Super User is a question and answer site for computer enthusiasts and power users. Join them; it only takes a minute:

Sign up
Here's how it works:
  1. Anybody can ask a question
  2. Anybody can answer
  3. The best answers are voted up and rise to the top

Failing, simplified example:

FLAGS='--archive --exclude="foo bar.txt"'
rsync $FLAGS dir1 dir2

I need to include the quotes as if the command was like this:

rsync --archive --exclude="foo bar.txt" dir1 dir2
share|improve this question
up vote 15 down vote accepted

Short answer: see BashFAQ #50 ("I'm trying to put a command in a variable, but the complex cases always fail!").

Long answer: Putting commands (or parts of commands) into variables and then getting them back out intact is complicated. When the shell expands a variable on the command line, if the variable was in double-quotes it's not parsed; if it was not in quotes, spaces in it are parsed as argument breaks, but quotes and escape are not parsed. In either case, putting quotes in the variable's value does nothing useful.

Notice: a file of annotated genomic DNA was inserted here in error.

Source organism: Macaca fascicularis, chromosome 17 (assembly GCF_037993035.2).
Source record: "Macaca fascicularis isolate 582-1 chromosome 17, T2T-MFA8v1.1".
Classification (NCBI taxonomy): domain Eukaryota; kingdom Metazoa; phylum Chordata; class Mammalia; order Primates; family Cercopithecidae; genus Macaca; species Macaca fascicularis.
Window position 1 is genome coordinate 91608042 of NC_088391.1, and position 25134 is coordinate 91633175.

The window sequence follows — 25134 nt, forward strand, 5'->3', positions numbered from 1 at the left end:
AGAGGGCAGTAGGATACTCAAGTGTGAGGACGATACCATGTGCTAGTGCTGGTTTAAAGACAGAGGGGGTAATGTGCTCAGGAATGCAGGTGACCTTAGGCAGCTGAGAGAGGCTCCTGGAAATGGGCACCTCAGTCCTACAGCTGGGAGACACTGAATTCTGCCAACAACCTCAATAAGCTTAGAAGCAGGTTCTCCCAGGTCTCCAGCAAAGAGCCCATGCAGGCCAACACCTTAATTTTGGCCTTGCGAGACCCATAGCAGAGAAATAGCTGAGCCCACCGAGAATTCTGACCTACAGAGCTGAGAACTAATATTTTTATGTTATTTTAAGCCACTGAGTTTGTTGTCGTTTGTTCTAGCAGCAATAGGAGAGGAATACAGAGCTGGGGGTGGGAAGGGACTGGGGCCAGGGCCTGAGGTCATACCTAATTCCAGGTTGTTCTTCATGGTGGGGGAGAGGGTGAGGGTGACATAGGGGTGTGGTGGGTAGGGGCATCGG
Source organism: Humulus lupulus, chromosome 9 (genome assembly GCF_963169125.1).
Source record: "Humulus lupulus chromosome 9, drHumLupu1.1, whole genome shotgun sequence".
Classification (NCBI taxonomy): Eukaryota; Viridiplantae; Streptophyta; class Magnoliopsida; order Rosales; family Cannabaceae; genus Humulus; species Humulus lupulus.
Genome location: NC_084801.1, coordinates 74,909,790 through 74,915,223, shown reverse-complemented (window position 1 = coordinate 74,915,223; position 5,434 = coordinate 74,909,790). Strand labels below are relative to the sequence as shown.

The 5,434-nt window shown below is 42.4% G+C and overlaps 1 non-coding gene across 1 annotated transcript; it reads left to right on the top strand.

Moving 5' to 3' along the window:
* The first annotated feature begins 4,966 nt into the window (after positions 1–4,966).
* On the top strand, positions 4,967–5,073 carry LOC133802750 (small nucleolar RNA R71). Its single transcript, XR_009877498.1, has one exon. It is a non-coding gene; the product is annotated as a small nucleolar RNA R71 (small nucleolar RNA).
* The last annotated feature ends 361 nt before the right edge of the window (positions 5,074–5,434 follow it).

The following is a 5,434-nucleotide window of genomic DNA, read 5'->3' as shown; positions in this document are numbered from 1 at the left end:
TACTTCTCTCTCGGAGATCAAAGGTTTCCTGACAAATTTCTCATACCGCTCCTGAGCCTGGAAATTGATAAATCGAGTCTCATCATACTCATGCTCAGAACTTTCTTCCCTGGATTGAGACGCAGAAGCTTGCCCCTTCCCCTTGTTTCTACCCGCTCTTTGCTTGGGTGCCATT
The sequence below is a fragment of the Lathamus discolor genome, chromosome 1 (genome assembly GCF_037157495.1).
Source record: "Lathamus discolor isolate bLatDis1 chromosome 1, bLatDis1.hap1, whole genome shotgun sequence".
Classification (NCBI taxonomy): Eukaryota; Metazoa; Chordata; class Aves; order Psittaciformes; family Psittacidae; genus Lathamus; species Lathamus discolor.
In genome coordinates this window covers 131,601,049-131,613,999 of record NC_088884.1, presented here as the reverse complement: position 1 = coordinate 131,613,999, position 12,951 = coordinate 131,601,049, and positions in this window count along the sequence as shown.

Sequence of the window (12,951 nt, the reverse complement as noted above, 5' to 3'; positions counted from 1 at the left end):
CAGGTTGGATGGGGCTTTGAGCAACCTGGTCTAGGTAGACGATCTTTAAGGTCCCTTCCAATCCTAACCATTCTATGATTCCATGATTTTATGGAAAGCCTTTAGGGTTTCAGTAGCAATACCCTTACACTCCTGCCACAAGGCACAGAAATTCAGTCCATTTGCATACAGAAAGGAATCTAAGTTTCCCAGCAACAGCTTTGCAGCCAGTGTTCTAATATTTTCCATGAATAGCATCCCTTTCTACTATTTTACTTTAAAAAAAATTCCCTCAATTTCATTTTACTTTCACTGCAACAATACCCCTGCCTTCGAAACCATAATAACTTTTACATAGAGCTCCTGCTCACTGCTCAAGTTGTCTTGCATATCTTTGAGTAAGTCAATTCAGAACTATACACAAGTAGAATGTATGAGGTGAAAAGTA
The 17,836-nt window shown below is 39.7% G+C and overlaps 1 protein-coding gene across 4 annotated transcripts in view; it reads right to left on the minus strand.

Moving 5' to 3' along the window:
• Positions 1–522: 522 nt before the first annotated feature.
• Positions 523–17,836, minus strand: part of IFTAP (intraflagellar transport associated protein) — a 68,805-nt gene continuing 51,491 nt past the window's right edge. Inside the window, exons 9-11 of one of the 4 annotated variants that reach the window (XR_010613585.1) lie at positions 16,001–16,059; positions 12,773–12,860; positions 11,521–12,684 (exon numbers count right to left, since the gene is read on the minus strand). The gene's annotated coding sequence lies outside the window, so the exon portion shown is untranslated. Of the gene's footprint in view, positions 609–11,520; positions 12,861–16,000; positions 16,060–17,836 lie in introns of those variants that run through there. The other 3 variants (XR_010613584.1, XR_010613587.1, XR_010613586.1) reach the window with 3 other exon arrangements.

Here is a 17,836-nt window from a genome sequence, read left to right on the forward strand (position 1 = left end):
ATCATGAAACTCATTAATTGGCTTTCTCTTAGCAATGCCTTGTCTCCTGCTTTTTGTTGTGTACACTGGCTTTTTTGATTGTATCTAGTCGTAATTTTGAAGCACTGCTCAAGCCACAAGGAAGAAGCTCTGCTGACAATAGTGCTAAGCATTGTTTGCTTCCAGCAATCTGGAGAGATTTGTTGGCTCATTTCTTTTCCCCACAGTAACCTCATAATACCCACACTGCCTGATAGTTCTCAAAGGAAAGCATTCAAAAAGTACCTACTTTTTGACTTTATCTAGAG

Usually, the best way to do this sort of thing is using an array instead of a simple text variable:

FLAGS=(--archive --exclude="foo bar.txt")
rsync "${FLAGS[@]}" dir1 dir2
share|improve this answer
    
typo on FLAGS- ? – Sirex Nov 24 '11 at 8:38
    
@Sirex: Thanks; fixed now. – Gordon Davisson Nov 24 '11 at 16:26

I don't see the problem :

$ FLAGS='--archive --exclude="foo bar.txt"'
$ echo $FLAGS
--archive --exclude="foo bar.txt"

Maybe you need to quote again the value :

$ rsync "$FLAGS" dir1 dir2
share|improve this answer
1  
echo isn't showing what you think it is. Try printargs() { printf "'%s' " "$@"; echo; }; printargs $FLAGS; printargs "$FLAGS" to see why neither of these options work. – Gordon Davisson Nov 25 '11 at 2:25

You must log in to answer this question.

Not the answer you're looking for? Browse other questions tagged .